It is not known how the FSM attacker was able to hop to Target's own payment network, but the fact that it did highlights concerns about the Payment Card Industry Data Security Standards (PCI-DSS), which mandate that a company must segregate payment card data from other parts of its corporate networks.
It is not known whether Target was in compliance with PCI-DSS at the time it was breached, but what is known is that many other organisations are certainly not. Verizon's 2014 PCI Compliance Report shows that only 11.1% of businesses were fully compliant in 2013.
With fellow data breach victim Neiman Marcus recently being described by JD Sherry, director of public technology and solutions at Trend Micro, as a "repeat offender" in terms of failing to achieve compliance, there appears to be at least a circumstantial link between poor security controls and the likelihood of a data breach.
“I have always believed that PCI-DSS is a good set of controls and organisations should look at it as a minimum standard they should achieve, even if they are not involved in card payments,” says PCI-DSS expert Neira Jones, chair of the Centre for Strategic Cyberspace and Security Science (CSCSS).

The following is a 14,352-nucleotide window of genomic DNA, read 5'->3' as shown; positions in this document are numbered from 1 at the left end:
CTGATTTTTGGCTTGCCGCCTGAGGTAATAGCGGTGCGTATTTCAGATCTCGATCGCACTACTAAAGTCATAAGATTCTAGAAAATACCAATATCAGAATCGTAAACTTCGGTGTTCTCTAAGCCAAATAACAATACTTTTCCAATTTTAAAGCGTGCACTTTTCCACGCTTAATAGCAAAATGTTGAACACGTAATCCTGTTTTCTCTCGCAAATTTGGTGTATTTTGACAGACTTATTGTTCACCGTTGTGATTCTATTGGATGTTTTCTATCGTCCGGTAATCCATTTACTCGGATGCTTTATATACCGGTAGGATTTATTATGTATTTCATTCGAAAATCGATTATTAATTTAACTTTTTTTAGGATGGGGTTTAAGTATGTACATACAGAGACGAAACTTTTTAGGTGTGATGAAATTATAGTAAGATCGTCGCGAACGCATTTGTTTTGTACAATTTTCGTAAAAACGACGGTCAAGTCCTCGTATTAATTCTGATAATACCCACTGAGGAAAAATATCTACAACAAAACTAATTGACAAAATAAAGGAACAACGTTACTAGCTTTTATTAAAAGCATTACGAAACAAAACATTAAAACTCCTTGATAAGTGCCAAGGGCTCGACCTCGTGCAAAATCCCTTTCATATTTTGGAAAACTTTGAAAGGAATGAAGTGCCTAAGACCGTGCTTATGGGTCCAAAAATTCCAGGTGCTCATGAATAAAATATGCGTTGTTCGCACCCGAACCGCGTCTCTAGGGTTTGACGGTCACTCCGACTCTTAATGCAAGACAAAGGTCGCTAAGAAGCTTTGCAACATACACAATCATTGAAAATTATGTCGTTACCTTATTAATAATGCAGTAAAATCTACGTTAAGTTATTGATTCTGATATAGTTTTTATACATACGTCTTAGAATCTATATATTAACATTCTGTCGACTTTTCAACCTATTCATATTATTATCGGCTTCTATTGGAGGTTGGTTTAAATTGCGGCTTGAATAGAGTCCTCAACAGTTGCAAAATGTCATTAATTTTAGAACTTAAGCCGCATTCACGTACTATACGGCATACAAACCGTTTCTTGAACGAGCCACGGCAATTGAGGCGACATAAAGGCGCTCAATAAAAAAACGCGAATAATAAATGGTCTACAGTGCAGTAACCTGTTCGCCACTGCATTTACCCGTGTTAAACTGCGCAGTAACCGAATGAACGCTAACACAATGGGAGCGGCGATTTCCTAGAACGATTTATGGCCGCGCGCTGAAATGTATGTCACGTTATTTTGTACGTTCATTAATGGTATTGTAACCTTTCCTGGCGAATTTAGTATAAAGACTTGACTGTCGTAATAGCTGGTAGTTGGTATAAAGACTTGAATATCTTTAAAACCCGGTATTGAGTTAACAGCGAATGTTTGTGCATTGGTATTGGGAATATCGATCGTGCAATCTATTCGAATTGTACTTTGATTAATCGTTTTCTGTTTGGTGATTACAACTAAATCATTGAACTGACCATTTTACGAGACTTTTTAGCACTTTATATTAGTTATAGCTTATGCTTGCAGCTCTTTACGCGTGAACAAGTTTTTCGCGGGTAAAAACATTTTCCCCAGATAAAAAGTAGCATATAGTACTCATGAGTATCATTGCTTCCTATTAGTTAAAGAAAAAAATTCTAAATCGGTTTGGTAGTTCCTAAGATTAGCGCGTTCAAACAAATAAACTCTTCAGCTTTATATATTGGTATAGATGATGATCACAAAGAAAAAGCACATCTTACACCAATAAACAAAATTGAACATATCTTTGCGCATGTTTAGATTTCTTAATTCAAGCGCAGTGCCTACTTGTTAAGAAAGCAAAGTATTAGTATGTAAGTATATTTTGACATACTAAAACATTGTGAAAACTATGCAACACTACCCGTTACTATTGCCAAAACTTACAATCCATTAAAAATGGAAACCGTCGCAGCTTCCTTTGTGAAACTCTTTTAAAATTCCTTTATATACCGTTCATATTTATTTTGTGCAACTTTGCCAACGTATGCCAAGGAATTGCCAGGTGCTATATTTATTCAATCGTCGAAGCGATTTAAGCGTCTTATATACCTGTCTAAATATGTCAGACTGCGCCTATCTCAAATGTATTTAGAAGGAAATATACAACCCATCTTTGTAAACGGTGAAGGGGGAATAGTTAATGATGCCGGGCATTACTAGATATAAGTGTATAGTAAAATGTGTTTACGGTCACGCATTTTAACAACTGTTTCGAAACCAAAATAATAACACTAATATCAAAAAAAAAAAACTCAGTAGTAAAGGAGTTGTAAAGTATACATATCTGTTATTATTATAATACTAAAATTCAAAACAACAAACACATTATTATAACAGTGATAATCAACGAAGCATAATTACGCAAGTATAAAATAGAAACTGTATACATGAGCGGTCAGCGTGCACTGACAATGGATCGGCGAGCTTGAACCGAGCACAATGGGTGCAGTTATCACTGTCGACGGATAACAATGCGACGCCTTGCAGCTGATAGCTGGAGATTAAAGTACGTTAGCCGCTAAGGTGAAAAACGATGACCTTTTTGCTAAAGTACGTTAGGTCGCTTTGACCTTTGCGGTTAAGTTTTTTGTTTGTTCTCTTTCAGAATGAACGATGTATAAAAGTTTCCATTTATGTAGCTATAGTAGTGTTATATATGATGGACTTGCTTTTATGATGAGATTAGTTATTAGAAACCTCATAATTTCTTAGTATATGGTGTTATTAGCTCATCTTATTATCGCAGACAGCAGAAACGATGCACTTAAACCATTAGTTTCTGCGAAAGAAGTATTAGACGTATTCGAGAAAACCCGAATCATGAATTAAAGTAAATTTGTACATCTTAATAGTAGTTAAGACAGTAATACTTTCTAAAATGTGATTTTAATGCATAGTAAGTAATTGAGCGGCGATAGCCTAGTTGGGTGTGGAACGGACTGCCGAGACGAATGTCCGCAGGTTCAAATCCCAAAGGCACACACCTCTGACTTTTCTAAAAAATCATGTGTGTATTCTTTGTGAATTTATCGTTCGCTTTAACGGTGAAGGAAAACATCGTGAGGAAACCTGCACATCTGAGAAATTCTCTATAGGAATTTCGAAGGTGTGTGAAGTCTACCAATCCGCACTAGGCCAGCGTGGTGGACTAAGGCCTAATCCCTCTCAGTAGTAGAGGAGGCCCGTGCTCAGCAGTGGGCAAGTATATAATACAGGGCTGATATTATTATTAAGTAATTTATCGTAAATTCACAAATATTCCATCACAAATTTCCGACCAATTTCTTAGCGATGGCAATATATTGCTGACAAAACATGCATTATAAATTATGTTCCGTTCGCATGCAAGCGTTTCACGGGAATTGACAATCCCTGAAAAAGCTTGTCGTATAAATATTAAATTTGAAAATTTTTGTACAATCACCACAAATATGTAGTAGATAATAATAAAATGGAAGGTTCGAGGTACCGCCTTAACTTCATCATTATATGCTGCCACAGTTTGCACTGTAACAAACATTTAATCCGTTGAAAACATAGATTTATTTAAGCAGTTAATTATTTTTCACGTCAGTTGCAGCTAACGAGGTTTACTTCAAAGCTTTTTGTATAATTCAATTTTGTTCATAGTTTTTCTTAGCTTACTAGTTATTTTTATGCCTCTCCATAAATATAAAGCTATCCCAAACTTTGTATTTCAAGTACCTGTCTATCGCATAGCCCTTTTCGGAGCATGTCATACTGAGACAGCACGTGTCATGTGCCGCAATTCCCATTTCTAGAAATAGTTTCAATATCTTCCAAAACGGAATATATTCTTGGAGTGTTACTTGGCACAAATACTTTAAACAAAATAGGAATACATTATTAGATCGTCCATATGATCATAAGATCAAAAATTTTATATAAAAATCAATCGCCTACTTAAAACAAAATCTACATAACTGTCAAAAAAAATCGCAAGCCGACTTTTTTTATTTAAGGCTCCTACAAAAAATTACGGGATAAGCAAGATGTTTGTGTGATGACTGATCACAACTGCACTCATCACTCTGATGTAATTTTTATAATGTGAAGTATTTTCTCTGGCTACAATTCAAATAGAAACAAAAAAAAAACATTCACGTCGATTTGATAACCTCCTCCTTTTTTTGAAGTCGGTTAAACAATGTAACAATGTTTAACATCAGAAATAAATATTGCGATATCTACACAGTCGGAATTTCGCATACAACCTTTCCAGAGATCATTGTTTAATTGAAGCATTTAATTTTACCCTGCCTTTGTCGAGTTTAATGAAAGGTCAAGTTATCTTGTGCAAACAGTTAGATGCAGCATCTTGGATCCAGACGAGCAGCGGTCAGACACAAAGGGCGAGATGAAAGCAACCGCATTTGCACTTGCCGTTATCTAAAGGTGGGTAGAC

“It has been evidenced in the Verizon PCI Compliance Report 2014 that 'organisations that are breached tend to be less compliant with PCI-DSS than the average of organisations in our research'.
“That is nothing new. After all, assessing PCI-DSS is only ever a sampling exercise by the QSA and only offers a snapshot at a point in time. An organisation will only be as strong as its business-as-usual security practices, making sure they cover all aspects of people, process and technology."
Jones adds: “Going back to the Target data breach, we all know now that it originated at a third-party firm. Does PCI-DSS make provisions for third-party security? V2.0 has elements of it – remote access, credentials, and so on – but I have always believed it was never sufficiently explicit, and then it comes down to the diligence of the acquirers and card schemes to promote and enforce best practice.